Sole trader 

An individual operates as the sole owner and is personally responsible for all aspects of the business, including finances and liabilities.

 

Partnership  

A business structure where two or more individuals share ownership and responsibility for the business, including profits, losses, and liabilities.

 

Limited Company  

A business structure where the company is a distinct legal entity from its owners (shareholders), offering limited liability protection and the potential for growth through the sale of shares. A full rundown on setting up a Limited Company can be found here.
  

2. Registering online  

Once you have decided on a business structure, you’ll have to register your business online. HMRC offers an online registration portal designed to streamline the process. You will need to provide information such as your personal details, business name, address, nature of business activities, and relevant financial details.  

When registered, HMRC will issue you with a Unique Taxpayer Reference (UTR) and may allocate other reference numbers depending on your business structure.   

Once you’ve set up your business tax account, you can use it to: 


3. Ongoing compliance  

Once registered with HMRC, it’s crucial to stay compliant with regulations by filling accurate tax returns on time, making payments promptly, and keeping a detailed record of all business transactions. Failure to comply can result in penalties, fines, or even legal action from HMRC, which can have severe consequences for your business’s reputation and financial stability.  

Our experts are fully aware of compliance with HMRC regulations. With our comprehensive understanding of tax laws and diligent approach, we ensure that your business stays on track with accurate tax returns, timely payments, and meticulous record-keeping. This is why we outsource our bookkeeping services to provide businesses with skilled professionals that can streamline the entire process to avoid costly errors.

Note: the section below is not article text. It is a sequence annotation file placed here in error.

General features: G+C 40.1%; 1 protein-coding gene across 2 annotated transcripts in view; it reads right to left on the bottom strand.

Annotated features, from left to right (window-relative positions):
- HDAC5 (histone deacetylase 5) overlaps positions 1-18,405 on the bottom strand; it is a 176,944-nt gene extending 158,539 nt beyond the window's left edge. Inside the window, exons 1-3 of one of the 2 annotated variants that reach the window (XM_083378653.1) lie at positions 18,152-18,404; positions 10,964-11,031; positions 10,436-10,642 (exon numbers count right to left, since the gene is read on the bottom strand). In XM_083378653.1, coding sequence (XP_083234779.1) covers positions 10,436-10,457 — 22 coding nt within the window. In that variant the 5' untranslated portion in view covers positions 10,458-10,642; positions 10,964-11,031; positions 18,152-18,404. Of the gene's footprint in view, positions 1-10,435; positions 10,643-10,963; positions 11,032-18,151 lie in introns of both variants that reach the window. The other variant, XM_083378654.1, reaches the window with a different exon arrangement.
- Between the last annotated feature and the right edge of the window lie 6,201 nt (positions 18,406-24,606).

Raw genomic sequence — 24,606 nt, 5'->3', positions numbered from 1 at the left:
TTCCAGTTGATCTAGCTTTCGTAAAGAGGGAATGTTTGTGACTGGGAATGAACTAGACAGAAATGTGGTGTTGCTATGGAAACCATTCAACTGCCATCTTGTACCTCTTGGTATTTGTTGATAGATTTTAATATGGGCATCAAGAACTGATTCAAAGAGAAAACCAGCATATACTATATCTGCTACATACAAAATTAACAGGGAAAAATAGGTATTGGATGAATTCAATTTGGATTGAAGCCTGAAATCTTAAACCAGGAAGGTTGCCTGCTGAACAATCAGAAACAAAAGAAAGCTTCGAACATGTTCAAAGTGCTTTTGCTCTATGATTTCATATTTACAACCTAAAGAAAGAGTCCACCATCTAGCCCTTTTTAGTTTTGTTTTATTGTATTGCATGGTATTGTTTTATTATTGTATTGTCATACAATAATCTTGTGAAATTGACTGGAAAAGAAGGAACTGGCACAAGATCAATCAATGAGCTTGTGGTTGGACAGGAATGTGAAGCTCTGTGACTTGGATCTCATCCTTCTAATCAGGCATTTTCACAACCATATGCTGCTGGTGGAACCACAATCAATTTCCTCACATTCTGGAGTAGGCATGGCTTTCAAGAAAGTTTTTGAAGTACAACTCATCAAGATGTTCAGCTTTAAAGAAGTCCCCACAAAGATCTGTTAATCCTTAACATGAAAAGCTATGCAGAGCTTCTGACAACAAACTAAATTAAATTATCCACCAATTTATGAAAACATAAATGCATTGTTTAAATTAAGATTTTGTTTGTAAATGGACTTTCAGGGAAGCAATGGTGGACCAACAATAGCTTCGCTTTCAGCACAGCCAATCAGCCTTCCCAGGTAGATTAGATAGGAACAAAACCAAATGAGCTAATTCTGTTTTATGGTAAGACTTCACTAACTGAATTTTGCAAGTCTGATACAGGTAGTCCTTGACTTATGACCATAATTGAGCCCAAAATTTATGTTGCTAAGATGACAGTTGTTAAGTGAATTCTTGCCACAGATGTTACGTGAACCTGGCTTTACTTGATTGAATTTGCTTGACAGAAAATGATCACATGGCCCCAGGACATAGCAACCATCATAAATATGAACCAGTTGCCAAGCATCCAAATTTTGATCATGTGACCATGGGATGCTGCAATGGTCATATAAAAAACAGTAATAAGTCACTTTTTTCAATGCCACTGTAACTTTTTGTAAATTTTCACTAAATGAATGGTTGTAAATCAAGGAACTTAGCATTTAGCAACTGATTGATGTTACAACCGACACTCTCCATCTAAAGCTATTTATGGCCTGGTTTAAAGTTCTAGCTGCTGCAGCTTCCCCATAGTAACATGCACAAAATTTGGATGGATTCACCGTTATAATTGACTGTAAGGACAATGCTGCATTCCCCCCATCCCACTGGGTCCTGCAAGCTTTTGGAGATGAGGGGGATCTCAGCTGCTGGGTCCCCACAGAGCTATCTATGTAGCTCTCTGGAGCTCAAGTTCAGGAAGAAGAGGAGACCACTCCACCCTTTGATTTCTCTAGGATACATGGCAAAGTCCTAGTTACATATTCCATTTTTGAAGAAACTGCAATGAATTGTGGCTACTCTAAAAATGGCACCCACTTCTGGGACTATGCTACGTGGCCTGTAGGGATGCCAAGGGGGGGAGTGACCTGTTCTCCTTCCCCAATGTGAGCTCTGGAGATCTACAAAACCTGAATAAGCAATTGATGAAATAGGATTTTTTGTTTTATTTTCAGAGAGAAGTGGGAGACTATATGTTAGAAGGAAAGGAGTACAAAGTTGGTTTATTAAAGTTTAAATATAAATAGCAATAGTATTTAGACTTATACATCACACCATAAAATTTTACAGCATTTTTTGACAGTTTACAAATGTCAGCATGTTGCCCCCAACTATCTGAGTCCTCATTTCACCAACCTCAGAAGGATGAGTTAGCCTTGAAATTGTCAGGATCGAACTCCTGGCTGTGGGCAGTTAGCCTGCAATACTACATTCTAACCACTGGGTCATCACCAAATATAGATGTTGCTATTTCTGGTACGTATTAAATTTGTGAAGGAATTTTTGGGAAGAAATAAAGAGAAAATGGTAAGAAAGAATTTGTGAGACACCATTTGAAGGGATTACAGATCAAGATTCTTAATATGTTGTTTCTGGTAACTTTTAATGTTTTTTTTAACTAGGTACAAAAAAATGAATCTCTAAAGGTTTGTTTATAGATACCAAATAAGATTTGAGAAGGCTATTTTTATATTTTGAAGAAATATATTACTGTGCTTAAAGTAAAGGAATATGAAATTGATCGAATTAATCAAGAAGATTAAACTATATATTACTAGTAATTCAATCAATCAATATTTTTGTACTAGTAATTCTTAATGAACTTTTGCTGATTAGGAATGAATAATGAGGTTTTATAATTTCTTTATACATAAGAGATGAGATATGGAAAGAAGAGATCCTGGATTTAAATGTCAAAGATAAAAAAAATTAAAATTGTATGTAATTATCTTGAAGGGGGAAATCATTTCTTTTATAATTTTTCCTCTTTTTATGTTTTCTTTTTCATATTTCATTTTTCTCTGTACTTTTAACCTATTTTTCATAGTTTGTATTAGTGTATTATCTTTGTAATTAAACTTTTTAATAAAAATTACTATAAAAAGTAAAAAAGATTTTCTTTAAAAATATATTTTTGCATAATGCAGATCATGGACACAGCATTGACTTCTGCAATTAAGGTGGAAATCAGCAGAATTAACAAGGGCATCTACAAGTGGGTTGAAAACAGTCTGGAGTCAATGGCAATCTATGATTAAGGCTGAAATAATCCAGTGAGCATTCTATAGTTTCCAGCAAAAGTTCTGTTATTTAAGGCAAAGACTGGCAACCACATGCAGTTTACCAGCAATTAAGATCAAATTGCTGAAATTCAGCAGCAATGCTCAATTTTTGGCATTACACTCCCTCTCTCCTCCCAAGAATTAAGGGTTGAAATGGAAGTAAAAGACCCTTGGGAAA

There, you should now be fully registered with HMRC! However, our help doesn’t stop here. We have a wealth of articles covering the different aspects of business growth along with the services we provide to ease your stress. Why not take a look at the next step of starting up your business: ‘Sustaining your start-up‘  

If you want more information on our services, or further guidance, don’t hesitate to contact our Commercial Client Director, Fabrice Legris: fabrice.legris@fiandertovell.co.uk  

Financial Check-ups: How we can improve your businesses’ health

Financial Check-ups: How we can improve your businesses’ health

Running a business is like nurturing a child; it requires constant attention, care, and vigilance to ensure its growth and well-being. Just as a parent takes their children for regular check-ups, a business owner should diligently tend to the financial health of their venture. Neglecting such issues is like turning a blind eye to a child’s needs – leading to unforeseen consequences.  

At Fiander Tovell, we act as the doctors for your business. We provide comprehensive financial check-ups tailored to your unique needs. Our analysis and strategic insights serve as the ‘apple a day’, ensuring your business sustains financial heath and keeping you on an upward trajectory!  

So, how is that important? Let’s delve into some of the key benefits of conducting regular financial health checks for your business! 

Importance of Regular Financial Check-ups  

It’s fairly easy as a business owner to neglect your finances while you focus on core operations. However, check-ups are crucial to sustain success and keep your business alive. If left unattended, your business could experience cash flow issues, tax penalties, and in the worst case – bankruptcy. With our accountancy services, we can help you stay on top of your finances and catch any issues early before they develop into serious problems.  

By conducting financial check-ups, you can:  

  • Keep a keen eye on cash flow, adjusting as you go 
  • Find opportunities, increase revenue, or trim expenses  
  • Keep ahead of tax obligations  
  • Identify areas to streamline operations and improve efficiency 

Our Services  

As part of our service, we can provide tailored reports that allow you to plan and forecast effectively, understanding the financial status of your business. The more information we get from you, the more we help you achieve your financial goals.